State versus federal wiretap orders: A look at the data

Jason Chan, Jin Hyuk Kim, Liad Wagman

Research output: Contribution to journalArticlepeer-review


Federal and state law enforcement interceptions of communications, as authorized by the Electronic Communications Privacy Act and analogous state laws, are contingent on obtaining a court order. We investigate how wiretap orders have been utilized in narcotics cases across the federal and state court systems. We characterize a sorting mechanism that is consistent with our data and empirical findings, whereby federal wiretap orders trade off prosecution outcomes and crime deterrence more quickly than state wiretap orders. We also find that the intensity of surveillance in most states and years is at the lower end of the enforcement-deterrence trade-off, reflecting the high cost of running wiretap operations.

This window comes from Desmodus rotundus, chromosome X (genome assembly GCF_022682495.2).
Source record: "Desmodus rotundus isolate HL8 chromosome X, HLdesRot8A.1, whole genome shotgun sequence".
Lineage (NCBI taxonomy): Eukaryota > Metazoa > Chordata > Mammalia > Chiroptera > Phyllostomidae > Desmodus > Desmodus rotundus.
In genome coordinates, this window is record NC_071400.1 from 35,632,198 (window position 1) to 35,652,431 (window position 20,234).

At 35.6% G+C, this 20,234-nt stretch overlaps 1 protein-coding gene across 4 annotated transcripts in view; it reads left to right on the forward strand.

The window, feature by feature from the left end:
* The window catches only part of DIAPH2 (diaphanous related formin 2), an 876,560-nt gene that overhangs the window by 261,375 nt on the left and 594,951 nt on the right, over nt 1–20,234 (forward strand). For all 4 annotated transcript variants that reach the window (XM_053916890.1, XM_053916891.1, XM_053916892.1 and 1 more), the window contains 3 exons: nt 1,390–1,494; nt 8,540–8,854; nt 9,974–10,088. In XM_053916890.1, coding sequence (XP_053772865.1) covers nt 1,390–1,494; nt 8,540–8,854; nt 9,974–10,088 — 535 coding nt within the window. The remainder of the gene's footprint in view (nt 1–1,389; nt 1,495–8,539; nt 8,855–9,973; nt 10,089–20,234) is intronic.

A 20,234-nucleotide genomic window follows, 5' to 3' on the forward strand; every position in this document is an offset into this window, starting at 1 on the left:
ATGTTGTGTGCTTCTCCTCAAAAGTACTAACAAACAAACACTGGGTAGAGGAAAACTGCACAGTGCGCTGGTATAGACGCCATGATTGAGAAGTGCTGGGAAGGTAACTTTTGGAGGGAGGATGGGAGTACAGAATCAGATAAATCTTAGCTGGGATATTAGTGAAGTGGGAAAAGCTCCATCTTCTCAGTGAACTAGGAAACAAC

Original languageEnglish (US)
Article number106064
JournalInternational Review of Law and Economics
StatePublished - Jun 2022

Bibliographical note

Funding Information:
? We are grateful to the Editor (Eric Helland), two anonymous referees, Derek Bambauer, Lawrence Oh, Avani Sood, and participants at the Conference on Empirical Legal Studies, whose comments substantially improved this manuscript. We also gratefully acknowledge the Privacy Fellowship from the Program on Economics and Privacy at George Mason University. The usual disclaimers apply.

Publisher Copyright:
© 2022 Elsevier Inc.


  • Federalism
  • Law enforcement
  • Privacy
  • Surveillance
  • Wiretap


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